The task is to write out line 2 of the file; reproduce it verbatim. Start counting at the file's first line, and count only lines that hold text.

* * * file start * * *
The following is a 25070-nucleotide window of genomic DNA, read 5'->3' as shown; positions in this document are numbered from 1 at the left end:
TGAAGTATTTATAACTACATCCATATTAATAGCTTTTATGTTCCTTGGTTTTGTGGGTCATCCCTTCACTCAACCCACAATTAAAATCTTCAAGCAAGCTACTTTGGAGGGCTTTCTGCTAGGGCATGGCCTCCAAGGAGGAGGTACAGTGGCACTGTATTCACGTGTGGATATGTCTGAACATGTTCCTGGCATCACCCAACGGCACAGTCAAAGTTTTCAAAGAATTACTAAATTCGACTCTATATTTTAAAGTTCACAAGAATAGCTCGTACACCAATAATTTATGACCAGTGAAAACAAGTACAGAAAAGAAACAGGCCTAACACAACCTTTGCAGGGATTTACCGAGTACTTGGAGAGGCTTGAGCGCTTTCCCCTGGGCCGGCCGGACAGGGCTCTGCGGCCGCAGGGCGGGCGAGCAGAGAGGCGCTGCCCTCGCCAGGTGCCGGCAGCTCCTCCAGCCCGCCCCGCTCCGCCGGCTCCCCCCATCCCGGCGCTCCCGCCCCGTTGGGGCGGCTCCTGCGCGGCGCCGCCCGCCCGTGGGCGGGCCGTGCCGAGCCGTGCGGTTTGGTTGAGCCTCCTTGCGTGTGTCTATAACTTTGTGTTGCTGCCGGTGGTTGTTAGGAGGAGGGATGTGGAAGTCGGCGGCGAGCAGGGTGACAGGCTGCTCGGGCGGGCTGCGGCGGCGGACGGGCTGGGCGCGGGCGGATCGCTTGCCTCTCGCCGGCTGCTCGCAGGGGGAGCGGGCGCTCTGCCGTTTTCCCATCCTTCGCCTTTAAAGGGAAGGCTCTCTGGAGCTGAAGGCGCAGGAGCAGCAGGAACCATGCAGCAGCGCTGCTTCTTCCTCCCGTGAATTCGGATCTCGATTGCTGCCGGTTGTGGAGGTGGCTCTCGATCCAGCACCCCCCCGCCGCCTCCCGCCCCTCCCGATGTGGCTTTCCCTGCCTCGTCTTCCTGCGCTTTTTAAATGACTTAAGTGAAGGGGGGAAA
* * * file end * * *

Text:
TGAAGTATTTATAACTACATCCATATTAATAGCTTTTATGTTCCTTGGTTTTGTGGGTCATCCCTTCACTCAACCCACAATTAAAATCTTCAAGCAAGCTACTTTGGAGGGCTTTCTGCTAGGGCATGGCCTCCAAGGAGGAGGTACAGTGGCACTGTATTCACGTGTGGATATGTCTGAACATGTTCCTGGCATCACCCAACGGCACAGTCAAAGTTTTCAAAGAATTACTAAATTCGACTCTATATTTTAAAGTTCACAAGAATAGCTCGTACACCAATAATTTATGACCAGTGAAAACAAGTACAGAAAAGAAACAGGCCTAACACAACCTTTGCAGGGATTTACCGAGTACTTGGAGAGGCTTGAGCGCTTTCCCCTGGGCCGGCCGGACAGGGCTCTGCGGCCGCAGGGCGGGCGAGCAGAGAGGCGCTGCCCTCGCCAGGTGCCGGCAGCTCCTCCAGCCCGCCCCGCTCCGCCGGCTCCCCCCATCCCGGCGCTCCCGCCCCGTTGGGGCGGCTCCTGCGCGGCGCCGCCCGCCCGTGGGCGGGCCGTGCCGAGCCGTGCGGTTTGGTTGAGCCTCCTTGCGTGTGTCTATAACTTTGTGTTGCTGCCGGTGGTTGTTAGGAGGAGGGATGTGGAAGTCGGCGGCGAGCAGGGTGACAGGCTGCTCGGGCGGGCTGCGGCGGCGGACGGGCTGGGCGCGGGCGGATCGCTTGCCTCTCGCCGGCTGCTCGCAGGGGGAGCGGGCGCTCTGCCGTTTTCCCATCCTTCGCCTTTAAAGGGAAGGCTCTCTGGAGCTGAAGGCGCAGGAGCAGCAGGAACCATGCAGCAGCGCTGCTTCTTCCTCCCGTGAATTCGGATCTCGATTGCTGCCGGTTGTGGAGGTGGCTCTCGATCCAGCACCCCCCCGCCGCCTCCCGCCCCTCCCGATGTGGCTTTCCCTGCCTCGTCTTCCTGCGCTTTTTAAATGACTTAAGTGAAGGGGGGAAA